Solar-Powered Drip Irrigation

Solar-powered drip irrigation is the marriage of two systems that have been shown to have an enormous independent impact, but have rarely been used together in a well-documented fashion. Drip irrigation is an extremely efficient mechanism for delivering water (and fertilizer) directly to the roots of plants. It increases yields and allows for introduction of new (potentially high-value) crops in regions where they could not be sustained by rainfall alone. Solar-powered (photovoltaic, or PV) pumps save potentially hours of labor daily in rural off-grid areas where water hauling is traditionally done by hand by women and young girls. They are durable and immune to fuel shortages, and in the medium- to long- term cost less than traditional diesel-powered generators (e.g., Kohle et. al., 2002). When used in tandem, these technologies allow for production of market garden vegetables during the dry season, providing a much-needed source of both income and nutrition.

As shown in the cartoon schematic above, a PV array powers a pump (either surface or submersible, depending on the water source), which feeds water to a reservoir. The reservoir then gravity-distributes the water to a low-pressure drip irrigation system. Sizing of pumps, reservoirs, and fields is done based on water availability and estimated evapotranspiration needs for the region.

From a technical standpoint, solar-powered pumps and low-pressure drip irrigation systems make an ideal pairing. First, drip irrigation applications in the developing world have been limited by reliable access to water (e.g., ICRISAT Briefing Note 7, 2007). Solar-powered pumps provide a low-maintenance, long-term solution. Additionally, they can be used together in a direct-power system (no batteries) because the solar radiation (which governs pump speed) is also the main driver of evapotranspiration (how much water crops need). Thus, the pump works faster when it is sunny and the plants need more water, and vice-versa. While training is necessary for use and maintenance, the systems are simple to operate and repair.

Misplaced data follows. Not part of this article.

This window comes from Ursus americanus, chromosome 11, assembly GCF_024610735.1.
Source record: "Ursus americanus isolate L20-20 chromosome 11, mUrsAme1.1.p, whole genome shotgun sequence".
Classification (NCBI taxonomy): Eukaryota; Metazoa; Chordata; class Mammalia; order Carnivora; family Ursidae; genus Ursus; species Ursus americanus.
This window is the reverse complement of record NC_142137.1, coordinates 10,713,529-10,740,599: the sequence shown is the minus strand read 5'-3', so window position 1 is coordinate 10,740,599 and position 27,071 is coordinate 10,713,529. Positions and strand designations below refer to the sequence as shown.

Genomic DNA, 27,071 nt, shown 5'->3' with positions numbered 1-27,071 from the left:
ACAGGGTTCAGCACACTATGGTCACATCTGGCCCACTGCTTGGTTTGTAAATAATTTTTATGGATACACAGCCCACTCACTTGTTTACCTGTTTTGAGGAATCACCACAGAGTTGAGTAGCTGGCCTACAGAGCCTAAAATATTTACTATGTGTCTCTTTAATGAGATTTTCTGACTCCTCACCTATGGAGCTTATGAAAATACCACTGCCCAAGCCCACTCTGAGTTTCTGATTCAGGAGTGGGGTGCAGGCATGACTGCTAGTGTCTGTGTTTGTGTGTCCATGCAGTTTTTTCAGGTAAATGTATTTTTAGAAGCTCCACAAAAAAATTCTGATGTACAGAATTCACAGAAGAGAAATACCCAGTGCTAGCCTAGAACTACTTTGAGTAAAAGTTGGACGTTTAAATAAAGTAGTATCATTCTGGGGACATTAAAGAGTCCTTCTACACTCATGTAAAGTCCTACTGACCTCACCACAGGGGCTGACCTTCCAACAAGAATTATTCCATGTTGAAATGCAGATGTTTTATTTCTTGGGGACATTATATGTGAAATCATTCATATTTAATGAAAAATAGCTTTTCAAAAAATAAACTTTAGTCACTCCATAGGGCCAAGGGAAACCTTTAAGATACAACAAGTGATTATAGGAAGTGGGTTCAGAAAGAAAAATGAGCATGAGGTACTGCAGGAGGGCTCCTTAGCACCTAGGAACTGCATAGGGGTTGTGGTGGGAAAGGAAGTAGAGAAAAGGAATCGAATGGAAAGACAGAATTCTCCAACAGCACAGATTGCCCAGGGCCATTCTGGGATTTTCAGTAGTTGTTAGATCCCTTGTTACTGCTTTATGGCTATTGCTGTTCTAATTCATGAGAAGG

This design is an expansion of the African Market Garden, a low-pressure drip irrigation system developed by the International Program for Arid Land Crops Center (IPALAC) and disseminated by the International Crops Research Institute of the Semi-Arid Tropics (ICRISAT). As part of the pilot phase of this project, three half-hectare systems have been installed -- one in the village of Dunkassa (sumbersible pump) and two in the village of Bessassi (surface pumps). Please see the photo gallery to get a better idea of what these actually look like!

Sources and Suggestions

African Market Garden (AMG) press release.

"Solar (Photovoltaic) Water Pumping," Technical Brief, Practical Action (http://www.practicalaction.org). [.pdf]

Kolhe M., et. al. "Economic viability of stand-alone photovoltaic systems in comparison with diesel-powered systems for India," Energy Economics, 24, 2002. [.pdf]

"Can Drip Irrigation Improve Food Security for Vulnerable Households in Zimbabwe?" ICRISAT Briefing Note No. 7, February 2007. [.pdf]